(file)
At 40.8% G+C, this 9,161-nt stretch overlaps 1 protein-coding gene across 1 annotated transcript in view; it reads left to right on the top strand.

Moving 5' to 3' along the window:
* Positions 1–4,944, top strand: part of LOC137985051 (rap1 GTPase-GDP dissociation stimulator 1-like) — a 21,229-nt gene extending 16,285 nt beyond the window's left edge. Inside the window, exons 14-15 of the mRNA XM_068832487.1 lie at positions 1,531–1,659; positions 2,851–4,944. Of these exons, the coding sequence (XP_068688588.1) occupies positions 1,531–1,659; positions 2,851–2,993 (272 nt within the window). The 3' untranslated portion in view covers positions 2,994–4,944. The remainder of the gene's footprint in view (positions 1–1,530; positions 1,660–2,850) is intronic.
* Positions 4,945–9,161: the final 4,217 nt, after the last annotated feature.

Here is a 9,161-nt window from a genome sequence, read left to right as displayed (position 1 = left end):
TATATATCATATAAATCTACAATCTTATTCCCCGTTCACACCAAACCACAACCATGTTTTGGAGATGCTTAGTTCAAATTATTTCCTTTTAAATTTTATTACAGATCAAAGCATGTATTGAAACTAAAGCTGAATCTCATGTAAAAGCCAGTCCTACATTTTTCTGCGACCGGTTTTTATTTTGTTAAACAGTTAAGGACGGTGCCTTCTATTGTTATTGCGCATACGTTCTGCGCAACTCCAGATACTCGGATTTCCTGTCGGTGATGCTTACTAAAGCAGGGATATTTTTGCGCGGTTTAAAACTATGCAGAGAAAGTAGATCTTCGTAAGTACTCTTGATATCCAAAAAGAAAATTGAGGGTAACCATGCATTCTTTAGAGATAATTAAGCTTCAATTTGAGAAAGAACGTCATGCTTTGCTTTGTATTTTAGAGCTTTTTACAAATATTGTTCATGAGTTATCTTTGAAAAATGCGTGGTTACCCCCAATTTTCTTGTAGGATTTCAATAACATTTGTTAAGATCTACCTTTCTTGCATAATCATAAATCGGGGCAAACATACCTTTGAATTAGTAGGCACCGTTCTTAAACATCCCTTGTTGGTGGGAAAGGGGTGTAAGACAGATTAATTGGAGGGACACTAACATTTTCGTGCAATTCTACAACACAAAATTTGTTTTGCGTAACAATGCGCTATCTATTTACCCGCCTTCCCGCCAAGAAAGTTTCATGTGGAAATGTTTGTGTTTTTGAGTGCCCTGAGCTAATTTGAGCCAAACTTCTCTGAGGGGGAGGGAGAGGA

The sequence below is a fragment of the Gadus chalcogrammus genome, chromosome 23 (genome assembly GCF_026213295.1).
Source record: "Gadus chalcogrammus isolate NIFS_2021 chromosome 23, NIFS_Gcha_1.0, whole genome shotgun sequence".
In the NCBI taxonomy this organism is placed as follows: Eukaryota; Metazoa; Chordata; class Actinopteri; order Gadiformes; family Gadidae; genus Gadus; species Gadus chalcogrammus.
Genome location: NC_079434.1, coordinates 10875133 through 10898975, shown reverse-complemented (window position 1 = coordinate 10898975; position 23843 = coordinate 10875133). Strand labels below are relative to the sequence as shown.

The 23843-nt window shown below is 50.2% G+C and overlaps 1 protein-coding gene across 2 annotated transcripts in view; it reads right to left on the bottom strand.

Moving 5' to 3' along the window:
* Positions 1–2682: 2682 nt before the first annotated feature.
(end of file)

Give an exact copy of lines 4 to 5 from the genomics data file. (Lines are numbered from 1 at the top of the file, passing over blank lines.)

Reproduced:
* Positions 4,945–9,161: the final 4,217 nt, after the last annotated feature.

Here is a 9,161-nt window from a genome sequence, read left to right as displayed (position 1 = left end):